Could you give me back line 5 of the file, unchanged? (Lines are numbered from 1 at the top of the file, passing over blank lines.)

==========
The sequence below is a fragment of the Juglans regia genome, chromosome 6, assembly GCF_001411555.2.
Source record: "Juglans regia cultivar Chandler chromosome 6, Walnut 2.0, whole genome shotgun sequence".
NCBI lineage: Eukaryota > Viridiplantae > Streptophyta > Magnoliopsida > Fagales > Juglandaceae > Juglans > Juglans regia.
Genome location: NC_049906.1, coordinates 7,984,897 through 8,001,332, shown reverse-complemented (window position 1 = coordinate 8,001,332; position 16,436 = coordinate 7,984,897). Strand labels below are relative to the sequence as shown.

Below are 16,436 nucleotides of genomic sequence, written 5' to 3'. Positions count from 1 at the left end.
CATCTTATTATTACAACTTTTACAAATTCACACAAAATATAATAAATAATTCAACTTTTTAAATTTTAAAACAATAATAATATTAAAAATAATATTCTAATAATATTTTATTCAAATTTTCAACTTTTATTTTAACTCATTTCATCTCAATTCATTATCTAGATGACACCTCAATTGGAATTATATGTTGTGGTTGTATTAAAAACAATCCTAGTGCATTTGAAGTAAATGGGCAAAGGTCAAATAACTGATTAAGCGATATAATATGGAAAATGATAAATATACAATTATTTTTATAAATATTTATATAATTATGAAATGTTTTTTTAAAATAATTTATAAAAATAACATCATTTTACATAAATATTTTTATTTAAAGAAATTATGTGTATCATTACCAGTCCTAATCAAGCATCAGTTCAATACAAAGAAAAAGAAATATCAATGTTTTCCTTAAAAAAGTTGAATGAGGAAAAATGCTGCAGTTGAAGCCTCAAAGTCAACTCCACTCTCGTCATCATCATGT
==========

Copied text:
Below are 16,436 nucleotides of genomic sequence, written 5' to 3'. Positions count from 1 at the left end.